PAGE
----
Easter was great. Easter Monday was a beautiful day. It’s been cold and rainy since then but the indoor seedlings are thriving, sending out their true leaves. Thanks to the good advice of my blogger friends, the Friariello di Napoli pepper seeds sprouted right up after placing the tray on the radiator for a few days.
The power company took down a big maple in my front yard. It’s a sad sight.
This morning, I made some bug repellant. Having had Lyme disease and living in a state where it has reached endemic proportions, I have to admit it scares me a bit. I take precautions. I don’t want to douse myself or my dogs with pesticides so I’ve been using something home made instead. I add 25 drops of rose geranium essential oil to 4 ounces of Jojoba and keep it in a dark, glass jar. I apply the mixture all over myself before getting into my gardening clothes. Other essential oils can be added but rose geranium is reputed to repel tics. Jojoba is a good carrier. It lasts longer than a water based carrier. It’s light, easily absorbed by the skin and has the benefits of being antioxidant, anti-inflammatory and offers nutritive benefits as well. It never goes rancid because technically it’s a wax, not an oil. After gardening, all my clothes go right into the washing machine. I immediately take a shower. It’s an annoying routine but better than getting Lyme disease again. So far so good!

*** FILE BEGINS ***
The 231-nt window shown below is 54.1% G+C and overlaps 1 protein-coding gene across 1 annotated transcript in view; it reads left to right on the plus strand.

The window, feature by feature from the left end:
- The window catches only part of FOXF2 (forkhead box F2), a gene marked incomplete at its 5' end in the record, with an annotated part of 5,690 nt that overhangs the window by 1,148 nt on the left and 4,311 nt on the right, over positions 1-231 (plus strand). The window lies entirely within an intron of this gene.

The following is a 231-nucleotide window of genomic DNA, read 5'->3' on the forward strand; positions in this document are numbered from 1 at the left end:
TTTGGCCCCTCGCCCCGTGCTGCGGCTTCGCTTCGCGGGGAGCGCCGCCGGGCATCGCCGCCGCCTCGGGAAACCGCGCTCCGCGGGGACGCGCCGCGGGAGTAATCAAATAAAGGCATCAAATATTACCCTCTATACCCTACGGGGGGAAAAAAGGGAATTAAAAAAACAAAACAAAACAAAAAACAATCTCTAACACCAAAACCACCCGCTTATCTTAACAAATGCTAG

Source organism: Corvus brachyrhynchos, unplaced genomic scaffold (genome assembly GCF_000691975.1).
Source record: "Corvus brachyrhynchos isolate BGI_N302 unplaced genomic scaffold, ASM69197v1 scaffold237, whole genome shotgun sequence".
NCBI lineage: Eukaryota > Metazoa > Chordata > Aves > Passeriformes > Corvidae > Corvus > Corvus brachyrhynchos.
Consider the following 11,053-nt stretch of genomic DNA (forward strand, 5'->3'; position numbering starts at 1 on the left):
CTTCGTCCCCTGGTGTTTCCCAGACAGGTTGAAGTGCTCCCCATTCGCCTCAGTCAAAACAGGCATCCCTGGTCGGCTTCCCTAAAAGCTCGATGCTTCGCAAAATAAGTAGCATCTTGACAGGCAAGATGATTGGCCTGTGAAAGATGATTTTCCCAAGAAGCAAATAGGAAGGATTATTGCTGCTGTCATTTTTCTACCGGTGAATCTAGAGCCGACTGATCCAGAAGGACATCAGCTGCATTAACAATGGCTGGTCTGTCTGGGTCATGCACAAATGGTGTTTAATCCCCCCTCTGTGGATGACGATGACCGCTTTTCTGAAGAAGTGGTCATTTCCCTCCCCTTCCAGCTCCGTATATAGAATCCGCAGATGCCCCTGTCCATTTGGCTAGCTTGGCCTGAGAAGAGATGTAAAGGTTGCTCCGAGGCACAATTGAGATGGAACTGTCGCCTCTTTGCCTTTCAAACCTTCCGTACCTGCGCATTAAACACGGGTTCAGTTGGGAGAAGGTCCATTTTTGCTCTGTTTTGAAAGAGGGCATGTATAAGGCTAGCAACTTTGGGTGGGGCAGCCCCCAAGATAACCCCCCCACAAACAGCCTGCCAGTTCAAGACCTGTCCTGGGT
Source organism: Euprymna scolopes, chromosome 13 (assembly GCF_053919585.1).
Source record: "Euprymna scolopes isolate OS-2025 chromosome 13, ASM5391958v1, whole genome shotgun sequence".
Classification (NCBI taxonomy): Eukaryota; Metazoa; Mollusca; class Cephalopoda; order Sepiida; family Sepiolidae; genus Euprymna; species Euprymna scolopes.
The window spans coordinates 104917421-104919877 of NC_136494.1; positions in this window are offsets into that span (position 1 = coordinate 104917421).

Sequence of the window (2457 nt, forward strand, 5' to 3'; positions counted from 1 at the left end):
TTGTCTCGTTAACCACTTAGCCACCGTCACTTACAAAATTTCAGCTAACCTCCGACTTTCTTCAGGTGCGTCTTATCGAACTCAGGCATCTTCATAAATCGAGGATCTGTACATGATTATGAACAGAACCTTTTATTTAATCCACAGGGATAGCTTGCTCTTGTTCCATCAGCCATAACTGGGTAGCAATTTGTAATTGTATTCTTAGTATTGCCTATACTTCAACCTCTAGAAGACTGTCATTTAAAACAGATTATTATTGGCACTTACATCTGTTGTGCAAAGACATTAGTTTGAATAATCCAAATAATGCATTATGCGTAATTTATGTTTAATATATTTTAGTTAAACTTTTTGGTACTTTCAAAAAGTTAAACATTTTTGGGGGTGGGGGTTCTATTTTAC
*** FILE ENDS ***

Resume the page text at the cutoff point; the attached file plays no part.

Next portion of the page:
Today was my first snow-free day out in the gardens. I spent 6 hours in the front yard and got 4 of the 7 beds cleared. Out back is where the real work begins. I left leaves in the beds and the plants high last Fall so the birds could have the seeds. I have to laugh, I start the day running out the door to get at it and just a few hours later I’m wondering why I have so many gardens.
Poking around for signs of life, I was a little sad to see that even though the pond is dug down 3 feet, one of my fish didn’t make it through the winter. I put 12 little feeder goldfish into the pond when we dug it 8 years ago. No sign yet of any of the others. There’s lots of other things popping through though. It’s so exciting. I have a LOT of work ahead of me
Seeds are sprouting all over the place. I may have been wrong, and cheerfully so! Looks like we might have daffodils for Easter after all. Does anyone out there know if Milkweed takes inordinately long to sprout indoors? (save the Monarchs!) Also, I think my seeds may have frozen in the mailbox. Not a single pepper seed has taken. If they froze, would that have ruined them? Everything else is fine. Happy Spring!
Some of the trees are bare and I’m ankle deep in leaves. Nights are cold and the days have been warm. I’m watching the temperatures, hoping for more red peppers before the first frost. Cabbage will soon be sauerkraut.
I tinctured some Echinacea root today. This is a chunk of root from a 3 or 4 year old plant. What’s left will grow back nicely in the spring.
It’s best to use grain alcohol when tincturing roots or bark. There’s no need to dry the root first. It actually makes a superior tincture with fresh root. Wash the root well, cut and macerate the pieces and follow the same procedure I describe for the whole plant tincture
The tomato patch is looking grim but the fruits are still ripening on the vines. There are still a few bright spots in the gardens.
This season is coming to an end but I’m still picking a few things every day. This has been a wonderful year in the gardens and I’m already excited and making plans for the Spring.